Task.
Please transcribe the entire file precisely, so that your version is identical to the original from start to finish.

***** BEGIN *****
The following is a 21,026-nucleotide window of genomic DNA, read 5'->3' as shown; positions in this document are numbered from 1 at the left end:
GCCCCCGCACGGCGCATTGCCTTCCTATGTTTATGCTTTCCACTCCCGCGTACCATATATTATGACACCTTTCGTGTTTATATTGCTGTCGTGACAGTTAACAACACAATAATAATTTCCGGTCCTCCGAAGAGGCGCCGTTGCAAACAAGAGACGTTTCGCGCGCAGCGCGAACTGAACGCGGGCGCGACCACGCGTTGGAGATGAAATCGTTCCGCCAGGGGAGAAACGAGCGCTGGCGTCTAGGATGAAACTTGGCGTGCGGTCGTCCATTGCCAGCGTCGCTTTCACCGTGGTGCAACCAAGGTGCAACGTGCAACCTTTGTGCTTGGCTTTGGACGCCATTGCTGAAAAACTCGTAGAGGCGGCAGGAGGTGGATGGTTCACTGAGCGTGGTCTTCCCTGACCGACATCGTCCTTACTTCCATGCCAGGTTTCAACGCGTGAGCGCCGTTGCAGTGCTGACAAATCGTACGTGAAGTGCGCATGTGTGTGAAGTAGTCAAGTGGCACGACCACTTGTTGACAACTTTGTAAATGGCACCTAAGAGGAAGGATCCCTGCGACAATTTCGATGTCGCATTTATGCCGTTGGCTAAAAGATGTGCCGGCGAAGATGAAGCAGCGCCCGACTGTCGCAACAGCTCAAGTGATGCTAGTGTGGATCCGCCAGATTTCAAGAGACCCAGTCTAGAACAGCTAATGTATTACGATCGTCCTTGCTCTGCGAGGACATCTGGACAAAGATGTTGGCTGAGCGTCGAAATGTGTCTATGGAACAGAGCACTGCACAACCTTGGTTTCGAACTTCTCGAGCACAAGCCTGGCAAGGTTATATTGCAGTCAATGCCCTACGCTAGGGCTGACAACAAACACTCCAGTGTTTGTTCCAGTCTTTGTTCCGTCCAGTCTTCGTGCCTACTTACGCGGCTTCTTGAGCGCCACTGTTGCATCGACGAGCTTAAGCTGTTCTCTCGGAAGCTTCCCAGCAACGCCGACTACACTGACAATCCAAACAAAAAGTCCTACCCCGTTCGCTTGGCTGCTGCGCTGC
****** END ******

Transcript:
The following is a 21,026-nucleotide window of genomic DNA, read 5'->3' as shown; positions in this document are numbered from 1 at the left end:
GCCCCCGCACGGCGCATTGCCTTCCTATGTTTATGCTTTCCACTCCCGCGTACCATATATTATGACACCTTTCGTGTTTATATTGCTGTCGTGACAGTTAACAACACAATAATAATTTCCGGTCCTCCGAAGAGGCGCCGTTGCAAACAAGAGACGTTTCGCGCGCAGCGCGAACTGAACGCGGGCGCGACCACGCGTTGGAGATGAAATCGTTCCGCCAGGGGAGAAACGAGCGCTGGCGTCTAGGATGAAACTTGGCGTGCGGTCGTCCATTGCCAGCGTCGCTTTCACCGTGGTGCAACCAAGGTGCAACGTGCAACCTTTGTGCTTGGCTTTGGACGCCATTGCTGAAAAACTCGTAGAGGCGGCAGGAGGTGGATGGTTCACTGAGCGTGGTCTTCCCTGACCGACATCGTCCTTACTTCCATGCCAGGTTTCAACGCGTGAGCGCCGTTGCAGTGCTGACAAATCGTACGTGAAGTGCGCATGTGTGTGAAGTAGTCAAGTGGCACGACCACTTGTTGACAACTTTGTAAATGGCACCTAAGAGGAAGGATCCCTGCGACAATTTCGATGTCGCATTTATGCCGTTGGCTAAAAGATGTGCCGGCGAAGATGAAGCAGCGCCCGACTGTCGCAACAGCTCAAGTGATGCTAGTGTGGATCCGCCAGATTTCAAGAGACCCAGTCTAGAACAGCTAATGTATTACGATCGTCCTTGCTCTGCGAGGACATCTGGACAAAGATGTTGGCTGAGCGTCGAAATGTGTCTATGGAACAGAGCACTGCACAACCTTGGTTTCGAACTTCTCGAGCACAAGCCTGGCAAGGTTATATTGCAGTCAATGCCCTACGCTAGGGCTGACAACAAACACTCCAGTGTTTGTTCCAGTCTTTGTTCCGTCCAGTCTTCGTGCCTACTTACGCGGCTTCTTGAGCGCCACTGTTGCATCGACGAGCTTAAGCTGTTCTCTCGGAAGCTTCCCAGCAACGCCGACTACACTGACAATCCAAACAAAAAGTCCTACCCCGTTCGCTTGGCTGCTGCGCTGC